The two cults founded by Exidor fit most of these elements. Exidor is the authoritarian founding figure who is mentally unbalanced (note the imaginary people! – later in the series, he even has an imaginary dog that Mearth plays with). There is (in Exidor’s mind at least) a closely knit group bent on proselytizing (and in the first clip, Mork parodies evangelical preachers to emphasize – and poke fun at – this aspect of the cult). The belief content of each cult is odd and unusual within the American context (at least American culture as implied in the two scenes), though both are relatable to an American audience. Finally, while on earth Mork’s socio-economic context is that of the middle class. The parody motif in both scenes certainly renders each cult something to laugh at.
More recently, Joe Laycock has offered an excellent analysis of media presentations of NRMs as “cults” (see Joseph Laycock, “Where Do They Get These Ideas? Changing Ideas of Cults in the Mirror of Popular Culture,” Journal of the American Academy of Religion 81.1 : 80-106). By looking at how NRMs are portrayed in film and television, Laycock elucidates three rhetorical mechanisms by which “popular media has particularly served to reinforce public narratives about NRMS” (84).
The first mechanism is medicalization (“defining deviant behavior as a medical problem or illness”; 84). In these two Mork & Mindy episodes, this mechanism is clearly the quintessential character trait of Exidor. The guy is off his rocker. His lack of connection to reality is exemplified by his entourage of imaginary people, along with his eccentric physical behavior and prophetic clothing. The second mechanism is deviance amplification, where the media emphasizes the violent, criminal, or dangerous aspects of a new religious group so as to suggest that this example is only the “tip of the ice-berg” (thus the danger of a cult is extended to all or other NRMs, so that the “moral panic” over cults is amplified). The third mechanism, convergence, is not dissimilar to the second though it is distinct. Here the presentation of one characteristic of a cult (e.g., a charismatic leader) evokes and applies other characteristics to the NRM even when those other characteristics are not present (e.g., brainwashing or suicide).
Fictional presentations of NRMs are particularly salient, as they often conflate a range of stereotypical characteristics of cults. With our two scenes, we find the charismatic leader, the UFO motif, mental imbalances, anti-social (possibly criminal in the prison scene?) attitudes/actions, and apocalyptic escapism. With the later episode where Mearth is seduced by a cult group, brainwashing and financial exploitation along with physical danger are evoked. Added to these “typical cult motifs”, we find parodies of so-called mainstream (American) Christian religion (e.g., Mork’s evangelical preacher persona and the parody of gospel songs and prayer).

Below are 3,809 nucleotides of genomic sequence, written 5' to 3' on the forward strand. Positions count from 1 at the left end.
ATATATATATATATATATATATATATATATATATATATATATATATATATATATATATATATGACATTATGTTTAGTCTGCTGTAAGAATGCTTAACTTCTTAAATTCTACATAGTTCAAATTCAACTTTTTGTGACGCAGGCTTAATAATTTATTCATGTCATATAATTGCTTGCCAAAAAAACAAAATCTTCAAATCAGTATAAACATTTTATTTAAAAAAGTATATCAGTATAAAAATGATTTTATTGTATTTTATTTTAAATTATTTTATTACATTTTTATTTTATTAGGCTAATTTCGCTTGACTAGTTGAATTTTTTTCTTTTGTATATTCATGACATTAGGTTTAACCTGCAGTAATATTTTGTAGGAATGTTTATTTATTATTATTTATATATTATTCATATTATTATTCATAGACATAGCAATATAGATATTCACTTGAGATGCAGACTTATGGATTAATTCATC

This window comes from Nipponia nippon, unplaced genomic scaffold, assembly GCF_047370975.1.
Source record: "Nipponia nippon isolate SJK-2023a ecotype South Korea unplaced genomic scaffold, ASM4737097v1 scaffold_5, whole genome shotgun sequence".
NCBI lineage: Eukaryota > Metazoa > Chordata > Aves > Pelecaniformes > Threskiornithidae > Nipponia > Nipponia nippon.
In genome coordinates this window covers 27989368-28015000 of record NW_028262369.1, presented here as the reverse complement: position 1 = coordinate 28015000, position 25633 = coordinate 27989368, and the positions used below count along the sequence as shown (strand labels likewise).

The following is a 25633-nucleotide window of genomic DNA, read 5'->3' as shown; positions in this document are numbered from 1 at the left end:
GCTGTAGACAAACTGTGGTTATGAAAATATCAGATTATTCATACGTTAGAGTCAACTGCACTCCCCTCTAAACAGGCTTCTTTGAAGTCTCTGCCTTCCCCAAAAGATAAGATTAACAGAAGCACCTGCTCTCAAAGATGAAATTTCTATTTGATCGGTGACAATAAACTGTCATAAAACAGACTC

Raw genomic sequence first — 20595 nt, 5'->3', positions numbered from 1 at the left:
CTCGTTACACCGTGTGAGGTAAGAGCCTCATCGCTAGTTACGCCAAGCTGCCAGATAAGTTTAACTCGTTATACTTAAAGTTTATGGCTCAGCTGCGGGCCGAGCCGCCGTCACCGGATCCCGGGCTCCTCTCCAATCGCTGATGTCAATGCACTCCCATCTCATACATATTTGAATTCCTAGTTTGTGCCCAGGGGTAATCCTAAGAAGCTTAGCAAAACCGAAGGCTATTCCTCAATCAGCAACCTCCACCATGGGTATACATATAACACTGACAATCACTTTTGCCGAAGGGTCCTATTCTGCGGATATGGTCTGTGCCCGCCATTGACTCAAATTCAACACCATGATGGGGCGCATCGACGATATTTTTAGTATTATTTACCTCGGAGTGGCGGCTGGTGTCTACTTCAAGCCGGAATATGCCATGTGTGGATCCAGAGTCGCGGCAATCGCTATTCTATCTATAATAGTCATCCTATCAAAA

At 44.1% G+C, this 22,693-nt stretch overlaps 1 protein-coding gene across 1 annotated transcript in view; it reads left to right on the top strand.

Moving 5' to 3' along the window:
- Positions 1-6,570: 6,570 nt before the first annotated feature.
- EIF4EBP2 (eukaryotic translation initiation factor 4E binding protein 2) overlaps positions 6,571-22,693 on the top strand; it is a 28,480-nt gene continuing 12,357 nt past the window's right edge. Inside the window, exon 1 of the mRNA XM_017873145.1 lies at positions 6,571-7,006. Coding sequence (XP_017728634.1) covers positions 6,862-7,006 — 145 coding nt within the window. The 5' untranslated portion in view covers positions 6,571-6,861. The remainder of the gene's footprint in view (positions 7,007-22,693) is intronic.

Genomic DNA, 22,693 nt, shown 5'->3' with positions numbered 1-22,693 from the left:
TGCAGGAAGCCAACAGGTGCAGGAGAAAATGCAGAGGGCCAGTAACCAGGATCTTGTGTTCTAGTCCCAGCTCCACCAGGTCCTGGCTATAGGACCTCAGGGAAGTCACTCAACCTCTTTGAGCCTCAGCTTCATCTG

So what do we do with this data? So far we have been discussing the what question of religious cult discourse in Mork & Mindy (the substantive content of the narratives). But what about the question: to what end? How is such discourse used? Laycock suggests that such media discourse can result in reinforcing the dangerous nature of NRMs or that they can counter public portrayals of NRMs as dangerous cults.
The two examples I’ve looked at in this blog post seem to do both. Recall the narrative structure of each scene, specifically the closing elements. After rising to a climax of complete adherence to the NRM, Mork undermines the very foundations of Exidor’s religion: the Venusians don’t have the technology to destroy the Earth and O.J. Simpson is a just a man and football is just a game. Each religion is judged to be false (and perhaps by extension all religions are false, if indeed a secularization value underlies the treatment of religion in Mork & Mindy; but this extended evaluation may not hold true for all treatments of religion in the show). The break between the two characters reinforces the rejection of Exidor’s religion; i.e., while Exidor falls into a stubborn and sullen adherence to his delusional religious beliefs, Mork is reintegrated into the normal world of the show [reconciliation with Mindy and release from prison when the criminal he released does return as promised]). Thus, NRMs (and perhaps religion more generally) is characterized negatively. Such a negative portrayal certainly would fit the dominant public discourse over emergent religions in the United States when these episodes aired in 1978. This negative portrayal is certainly reinforced by the 1981 episode with Mearth.